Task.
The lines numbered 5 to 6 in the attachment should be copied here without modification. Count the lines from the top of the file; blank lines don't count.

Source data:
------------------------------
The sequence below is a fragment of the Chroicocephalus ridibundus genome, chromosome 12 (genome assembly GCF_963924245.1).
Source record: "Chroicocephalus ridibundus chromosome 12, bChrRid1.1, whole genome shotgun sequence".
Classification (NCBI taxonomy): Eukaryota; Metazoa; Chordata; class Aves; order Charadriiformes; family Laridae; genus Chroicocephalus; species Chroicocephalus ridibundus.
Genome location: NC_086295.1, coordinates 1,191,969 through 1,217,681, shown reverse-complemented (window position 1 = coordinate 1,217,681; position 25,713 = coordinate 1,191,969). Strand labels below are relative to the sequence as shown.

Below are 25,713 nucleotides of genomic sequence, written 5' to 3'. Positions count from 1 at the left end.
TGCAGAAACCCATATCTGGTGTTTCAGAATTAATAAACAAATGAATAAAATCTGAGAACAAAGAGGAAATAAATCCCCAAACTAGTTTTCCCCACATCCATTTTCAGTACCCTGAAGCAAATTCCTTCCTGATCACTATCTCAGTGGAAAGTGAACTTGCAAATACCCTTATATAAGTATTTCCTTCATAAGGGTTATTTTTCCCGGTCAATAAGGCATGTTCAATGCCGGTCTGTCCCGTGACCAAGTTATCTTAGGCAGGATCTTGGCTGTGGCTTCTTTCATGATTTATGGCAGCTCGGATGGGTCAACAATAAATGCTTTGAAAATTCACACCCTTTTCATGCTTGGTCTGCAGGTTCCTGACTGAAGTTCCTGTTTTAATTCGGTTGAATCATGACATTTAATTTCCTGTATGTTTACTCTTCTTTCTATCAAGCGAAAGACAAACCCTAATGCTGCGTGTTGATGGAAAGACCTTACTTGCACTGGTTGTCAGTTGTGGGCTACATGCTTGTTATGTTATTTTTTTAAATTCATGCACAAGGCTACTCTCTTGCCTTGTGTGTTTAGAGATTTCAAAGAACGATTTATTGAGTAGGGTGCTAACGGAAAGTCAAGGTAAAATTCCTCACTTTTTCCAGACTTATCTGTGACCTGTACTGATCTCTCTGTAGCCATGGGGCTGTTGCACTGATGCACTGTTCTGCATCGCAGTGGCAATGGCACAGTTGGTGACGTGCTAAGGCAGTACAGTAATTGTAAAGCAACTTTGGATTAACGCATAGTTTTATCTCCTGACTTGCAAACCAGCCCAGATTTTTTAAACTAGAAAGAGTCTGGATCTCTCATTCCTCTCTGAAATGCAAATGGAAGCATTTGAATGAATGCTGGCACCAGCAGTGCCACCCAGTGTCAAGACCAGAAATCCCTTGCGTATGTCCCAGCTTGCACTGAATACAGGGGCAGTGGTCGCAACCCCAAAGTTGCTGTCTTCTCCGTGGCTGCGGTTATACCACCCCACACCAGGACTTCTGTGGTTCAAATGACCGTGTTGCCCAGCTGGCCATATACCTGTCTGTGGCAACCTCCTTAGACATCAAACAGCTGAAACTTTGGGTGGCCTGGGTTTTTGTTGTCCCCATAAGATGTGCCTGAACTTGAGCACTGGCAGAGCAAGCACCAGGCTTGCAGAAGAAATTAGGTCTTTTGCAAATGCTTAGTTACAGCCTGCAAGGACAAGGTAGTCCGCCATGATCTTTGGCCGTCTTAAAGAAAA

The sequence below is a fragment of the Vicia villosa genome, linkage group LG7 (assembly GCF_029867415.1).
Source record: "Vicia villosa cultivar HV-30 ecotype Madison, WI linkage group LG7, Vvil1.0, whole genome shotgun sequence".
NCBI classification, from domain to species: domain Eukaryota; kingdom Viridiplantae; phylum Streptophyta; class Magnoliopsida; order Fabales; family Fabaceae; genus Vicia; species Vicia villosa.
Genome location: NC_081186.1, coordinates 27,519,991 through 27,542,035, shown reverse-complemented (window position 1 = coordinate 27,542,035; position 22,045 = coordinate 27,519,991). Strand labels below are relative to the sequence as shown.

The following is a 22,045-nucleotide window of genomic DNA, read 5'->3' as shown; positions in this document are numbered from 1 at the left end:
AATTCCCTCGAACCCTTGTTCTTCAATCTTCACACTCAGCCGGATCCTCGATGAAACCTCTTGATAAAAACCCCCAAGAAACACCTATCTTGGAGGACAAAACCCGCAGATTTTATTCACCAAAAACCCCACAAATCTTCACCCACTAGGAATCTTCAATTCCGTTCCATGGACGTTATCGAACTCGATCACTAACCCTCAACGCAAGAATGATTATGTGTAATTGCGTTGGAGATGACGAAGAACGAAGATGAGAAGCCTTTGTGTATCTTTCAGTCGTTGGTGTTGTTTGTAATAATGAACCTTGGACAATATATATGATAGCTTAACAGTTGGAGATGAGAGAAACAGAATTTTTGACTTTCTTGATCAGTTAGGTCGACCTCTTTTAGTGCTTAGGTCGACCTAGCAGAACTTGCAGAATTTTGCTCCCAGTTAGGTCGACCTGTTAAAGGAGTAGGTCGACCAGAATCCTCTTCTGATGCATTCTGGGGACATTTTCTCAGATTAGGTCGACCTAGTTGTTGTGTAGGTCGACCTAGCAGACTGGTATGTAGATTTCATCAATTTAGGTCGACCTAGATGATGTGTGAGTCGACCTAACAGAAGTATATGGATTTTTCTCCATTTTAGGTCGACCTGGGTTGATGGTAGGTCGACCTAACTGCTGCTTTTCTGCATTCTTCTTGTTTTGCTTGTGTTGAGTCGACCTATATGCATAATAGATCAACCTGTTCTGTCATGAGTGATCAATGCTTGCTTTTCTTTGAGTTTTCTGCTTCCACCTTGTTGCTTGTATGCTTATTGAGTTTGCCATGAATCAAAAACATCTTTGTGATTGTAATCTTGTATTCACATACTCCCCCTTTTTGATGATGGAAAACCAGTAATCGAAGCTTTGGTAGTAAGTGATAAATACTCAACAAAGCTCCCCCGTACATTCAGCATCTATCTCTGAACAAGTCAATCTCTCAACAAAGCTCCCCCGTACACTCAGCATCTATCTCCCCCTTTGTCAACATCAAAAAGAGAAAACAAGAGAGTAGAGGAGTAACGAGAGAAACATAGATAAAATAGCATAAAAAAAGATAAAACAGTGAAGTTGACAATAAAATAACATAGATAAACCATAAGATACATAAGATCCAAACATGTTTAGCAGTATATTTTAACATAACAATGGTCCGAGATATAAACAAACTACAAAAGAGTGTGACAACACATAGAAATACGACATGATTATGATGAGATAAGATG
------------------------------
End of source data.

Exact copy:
Below are 25,713 nucleotides of genomic sequence, written 5' to 3'. Positions count from 1 at the left end.
TGCAGAAACCCATATCTGGTGTTTCAGAATTAATAAACAAATGAATAAAATCTGAGAACAAAGAGGAAATAAATCCCCAAACTAGTTTTCCCCACATCCATTTTCAGTACCCTGAAGCAAATTCCTTCCTGATCACTATCTCAGTGGAAAGTGAACTTGCAAATACCCTTATATAAGTATTTCCTTCATAAGGGTTATTTTTCCCGGTCAATAAGGCATGTTCAATGCCGGTCTGTCCCGTGACCAAGTTATCTTAGGCAGGATCTTGGCTGTGGCTTCTTTCATGATTTATGGCAGCTCGGATGGGTCAACAATAAATGCTTTGAAAATTCACACCCTTTTCATGCTTGGTCTGCAGGTTCCTGACTGAAGTTCCTGTTTTAATTCGGTTGAATCATGACATTTAATTTCCTGTATGTTTACTCTTCTTTCTATCAAGCGAAAGACAAACCCTAATGCTGCGTGTTGATGGAAAGACCTTACTTGCACTGGTTGTCAGTTGTGGGCTACATGCTTGTTATGTTATTTTTTTAAATTCATGCACAAGGCTACTCTCTTGCCTTGTGTGTTTAGAGATTTCAAAGAACGATTTATTGAGTAGGGTGCTAACGGAAAGTCAAGGTAAAATTCCTCACTTTTTCCAGACTTATCTGTGACCTGTACTGATCTCTCTGTAGCCATGGGGCTGTTGCACTGATGCACTGTTCTGCATCGCAGTGGCAATGGCACAGTTGGTGACGTGCTAAGGCAGTACAGTAATTGTAAAGCAACTTTGGATTAACGCATAGTTTTATCTCCTGACTTGCAAACCAGCCCAGATTTTTTAAACTAGAAAGAGTCTGGATCTCTCATTCCTCTCTGAAATGCAAATGGAAGCATTTGAATGAATGCTGGCACCAGCAGTGCCACCCAGTGTCAAGACCAGAAATCCCTTGCGTATGTCCCAGCTTGCACTGAATACAGGGGCAGTGGTCGCAACCCCAAAGTTGCTGTCTTCTCCGTGGCTGCGGTTATACCACCCCACACCAGGACTTCTGTGGTTCAAATGACCGTGTTGCCCAGCTGGCCATATACCTGTCTGTGGCAACCTCCTTAGACATCAAACAGCTGAAACTTTGGGTGGCCTGGGTTTTTGTTGTCCCCATAAGATGTGCCTGAACTTGAGCACTGGCAGAGCAAGCACCAGGCTTGCAGAAGAAATTAGGTCTTTTGCAAATGCTTAGTTACAGCCTGCAAGGACAAGGTAGTCCGCCATGATCTTTGGCCGTCTTAAAGAAAA